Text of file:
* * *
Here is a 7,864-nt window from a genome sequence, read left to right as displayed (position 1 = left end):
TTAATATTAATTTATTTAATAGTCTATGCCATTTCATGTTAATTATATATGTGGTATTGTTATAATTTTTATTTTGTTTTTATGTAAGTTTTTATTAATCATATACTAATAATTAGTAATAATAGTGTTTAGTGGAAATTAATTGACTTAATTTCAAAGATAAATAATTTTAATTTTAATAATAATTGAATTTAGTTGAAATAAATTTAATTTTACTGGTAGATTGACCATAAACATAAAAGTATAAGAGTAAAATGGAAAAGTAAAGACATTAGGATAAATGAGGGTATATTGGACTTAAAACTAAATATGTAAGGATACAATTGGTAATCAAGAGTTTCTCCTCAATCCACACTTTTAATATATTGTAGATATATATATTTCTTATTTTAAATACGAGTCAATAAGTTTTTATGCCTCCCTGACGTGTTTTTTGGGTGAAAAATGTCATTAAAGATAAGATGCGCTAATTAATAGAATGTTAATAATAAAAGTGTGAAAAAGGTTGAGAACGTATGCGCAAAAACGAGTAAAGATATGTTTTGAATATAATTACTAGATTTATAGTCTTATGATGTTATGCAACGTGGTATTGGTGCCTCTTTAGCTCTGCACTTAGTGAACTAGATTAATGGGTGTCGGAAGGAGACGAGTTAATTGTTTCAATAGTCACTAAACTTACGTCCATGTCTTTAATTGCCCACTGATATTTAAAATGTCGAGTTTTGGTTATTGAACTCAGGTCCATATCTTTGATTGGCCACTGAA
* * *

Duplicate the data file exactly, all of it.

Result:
Here is a 7,864-nt window from a genome sequence, read left to right as displayed (position 1 = left end):
TTAATATTAATTTATTTAATAGTCTATGCCATTTCATGTTAATTATATATGTGGTATTGTTATAATTTTTATTTTGTTTTTATGTAAGTTTTTATTAATCATATACTAATAATTAGTAATAATAGTGTTTAGTGGAAATTAATTGACTTAATTTCAAAGATAAATAATTTTAATTTTAATAATAATTGAATTTAGTTGAAATAAATTTAATTTTACTGGTAGATTGACCATAAACATAAAAGTATAAGAGTAAAATGGAAAAGTAAAGACATTAGGATAAATGAGGGTATATTGGACTTAAAACTAAATATGTAAGGATACAATTGGTAATCAAGAGTTTCTCCTCAATCCACACTTTTAATATATTGTAGATATATATATTTCTTATTTTAAATACGAGTCAATAAGTTTTTATGCCTCCCTGACGTGTTTTTTGGGTGAAAAATGTCATTAAAGATAAGATGCGCTAATTAATAGAATGTTAATAATAAAAGTGTGAAAAAGGTTGAGAACGTATGCGCAAAAACGAGTAAAGATATGTTTTGAATATAATTACTAGATTTATAGTCTTATGATGTTATGCAACGTGGTATTGGTGCCTCTTTAGCTCTGCACTTAGTGAACTAGATTAATGGGTGTCGGAAGGAGACGAGTTAATTGTTTCAATAGTCACTAAACTTACGTCCATGTCTTTAATTGCCCACTGATATTTAAAATGTCGAGTTTTGGTTATTGAACTCAGGTCCATATCTTTGATTGGCCACTGAA